Trial of former Iran judiciary deputy head begins in Tehran

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Iran opened the high-profile trial of a former senior judiciary official alongside 21 accused accomplices on Sunday in Tehran, charging them with corruption, money laundering and influence trading.

In a rare move state television broadcast the hearing live, focusing on the accused Akbar Tabari, the former deputy head of administrative affairs at the judiciary.

Tabari “obstructed the execution of justice” against influential senior Iranian officials “by forming a criminal group” within his office which “became a center... for certain accused (individuals) to settle their cases,” his indictment said, according to official judiciary news agency Mizan Online.

Tabari and 21 other defendants were tried by the 5th chamber of Tehran’s criminal court, presided over by judge Hassan Babaie.

The former official worked as the financial director during the mandate of Ayatollah Mahmoud Hashemi Shahroudi, who headed Iran’s judiciary from 1999 to 2009.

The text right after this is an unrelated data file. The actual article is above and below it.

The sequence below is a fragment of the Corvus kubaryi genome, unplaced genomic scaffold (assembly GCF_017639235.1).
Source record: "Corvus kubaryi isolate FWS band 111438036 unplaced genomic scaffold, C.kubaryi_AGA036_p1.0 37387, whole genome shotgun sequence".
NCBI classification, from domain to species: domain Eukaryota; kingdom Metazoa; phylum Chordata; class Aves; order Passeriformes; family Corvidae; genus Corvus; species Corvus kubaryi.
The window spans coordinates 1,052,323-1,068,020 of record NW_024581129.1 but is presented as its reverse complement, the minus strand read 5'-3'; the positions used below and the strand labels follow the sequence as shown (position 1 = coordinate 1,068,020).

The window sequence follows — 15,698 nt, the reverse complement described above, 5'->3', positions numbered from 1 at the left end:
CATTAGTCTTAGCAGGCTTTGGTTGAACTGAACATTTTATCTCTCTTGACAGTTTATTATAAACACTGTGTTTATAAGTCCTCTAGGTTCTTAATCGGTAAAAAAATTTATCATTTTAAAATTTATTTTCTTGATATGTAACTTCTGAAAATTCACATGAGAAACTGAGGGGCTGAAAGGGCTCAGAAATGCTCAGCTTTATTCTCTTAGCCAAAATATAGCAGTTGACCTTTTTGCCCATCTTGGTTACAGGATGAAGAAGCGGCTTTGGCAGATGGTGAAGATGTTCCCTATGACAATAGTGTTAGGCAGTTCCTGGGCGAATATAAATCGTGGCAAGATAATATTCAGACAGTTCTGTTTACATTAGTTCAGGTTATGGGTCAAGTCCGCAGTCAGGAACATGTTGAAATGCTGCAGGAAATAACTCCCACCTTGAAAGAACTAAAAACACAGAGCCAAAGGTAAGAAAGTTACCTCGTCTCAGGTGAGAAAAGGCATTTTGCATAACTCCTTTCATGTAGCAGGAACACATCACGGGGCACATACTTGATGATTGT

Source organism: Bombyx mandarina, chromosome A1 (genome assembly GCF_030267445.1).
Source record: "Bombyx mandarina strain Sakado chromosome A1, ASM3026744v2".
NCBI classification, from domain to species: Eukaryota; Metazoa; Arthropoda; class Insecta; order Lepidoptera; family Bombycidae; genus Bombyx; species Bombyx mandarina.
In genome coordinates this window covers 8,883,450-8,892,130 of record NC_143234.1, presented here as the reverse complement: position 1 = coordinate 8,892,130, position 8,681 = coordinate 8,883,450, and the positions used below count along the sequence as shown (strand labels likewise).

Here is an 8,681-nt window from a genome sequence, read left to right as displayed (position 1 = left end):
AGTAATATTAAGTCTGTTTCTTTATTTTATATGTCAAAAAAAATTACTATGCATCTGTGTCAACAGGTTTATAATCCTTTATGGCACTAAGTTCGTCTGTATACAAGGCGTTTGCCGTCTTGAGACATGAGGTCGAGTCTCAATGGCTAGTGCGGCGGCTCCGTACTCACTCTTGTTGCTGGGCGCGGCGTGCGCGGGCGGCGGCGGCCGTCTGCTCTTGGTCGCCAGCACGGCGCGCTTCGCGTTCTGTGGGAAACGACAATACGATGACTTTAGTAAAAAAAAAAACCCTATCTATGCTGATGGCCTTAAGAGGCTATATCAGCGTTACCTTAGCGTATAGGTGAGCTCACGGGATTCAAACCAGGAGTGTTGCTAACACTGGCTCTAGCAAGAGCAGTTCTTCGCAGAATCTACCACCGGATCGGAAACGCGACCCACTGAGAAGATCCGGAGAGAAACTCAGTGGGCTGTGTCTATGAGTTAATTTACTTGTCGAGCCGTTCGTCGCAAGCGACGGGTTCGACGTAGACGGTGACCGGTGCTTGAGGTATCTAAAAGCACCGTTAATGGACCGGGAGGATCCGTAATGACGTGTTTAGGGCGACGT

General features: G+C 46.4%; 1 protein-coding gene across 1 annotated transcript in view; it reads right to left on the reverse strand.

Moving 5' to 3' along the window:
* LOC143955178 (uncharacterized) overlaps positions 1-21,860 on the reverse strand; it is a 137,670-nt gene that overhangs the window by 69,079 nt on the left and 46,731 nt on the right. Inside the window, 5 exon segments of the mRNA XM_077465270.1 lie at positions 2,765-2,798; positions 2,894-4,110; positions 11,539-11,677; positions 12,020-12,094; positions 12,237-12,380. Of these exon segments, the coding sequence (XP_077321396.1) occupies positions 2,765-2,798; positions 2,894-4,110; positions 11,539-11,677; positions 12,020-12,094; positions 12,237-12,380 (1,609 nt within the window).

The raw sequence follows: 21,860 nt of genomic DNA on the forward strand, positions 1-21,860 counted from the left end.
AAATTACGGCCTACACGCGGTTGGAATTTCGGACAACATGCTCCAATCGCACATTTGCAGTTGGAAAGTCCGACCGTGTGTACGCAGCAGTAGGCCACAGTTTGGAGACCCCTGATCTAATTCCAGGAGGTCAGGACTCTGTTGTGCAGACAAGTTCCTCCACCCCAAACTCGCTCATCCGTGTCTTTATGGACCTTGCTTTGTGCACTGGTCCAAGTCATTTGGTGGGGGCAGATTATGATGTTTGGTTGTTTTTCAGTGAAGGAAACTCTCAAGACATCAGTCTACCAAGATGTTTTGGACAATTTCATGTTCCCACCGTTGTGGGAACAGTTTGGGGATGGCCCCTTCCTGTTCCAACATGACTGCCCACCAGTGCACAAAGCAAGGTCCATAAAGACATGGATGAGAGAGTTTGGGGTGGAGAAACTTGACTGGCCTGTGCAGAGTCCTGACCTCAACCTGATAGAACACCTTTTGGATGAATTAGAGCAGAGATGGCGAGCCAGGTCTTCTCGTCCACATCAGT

Tabari was later promoted to the head of executive affairs and then executive deputy under Ayatollah Sadeq Amoli Larijani from 2009 to 2019, according to state news agency IRNA.

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In March 2019, Iran’s supreme leader Ali Khamenei replaced Larijani with Ebrahim Raisi, a religious conservative, and called on him to work “against corruption.”

According to IRNA, Raisi “dismissed Tabari eight days after taking office,” without specifying a reason.

Judiciary spokesman Gholamhossein Esmaili confirmed Tabari’s arrest on July 2019, saying that it “proves the seriousness of the judiciary... to fight against corruption, especially if it is within” it.

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Former judge Bijan Qasemzadeh is among the co-accused at the trial.

He is best known for ordering the blocking of Telegram, the most popular messaging service in the Islamic republic at the time.

Esmaili announced in June 2019 that three judges were involved in Tabari’s case, one of whom is still in office.

Raisi vowed to make the fight against corruption in the justice system his “first priority” shortly after coming to power, followed by unprecedented trials targeting judges and senior Iranian officials.

Two former members of parliament were recently sentenced to 61 months in prison for manipulating the country’s auto market.

Iran ranks 146th out of 198 countries in the latest corruption perception index published by the Transparency International NGO.

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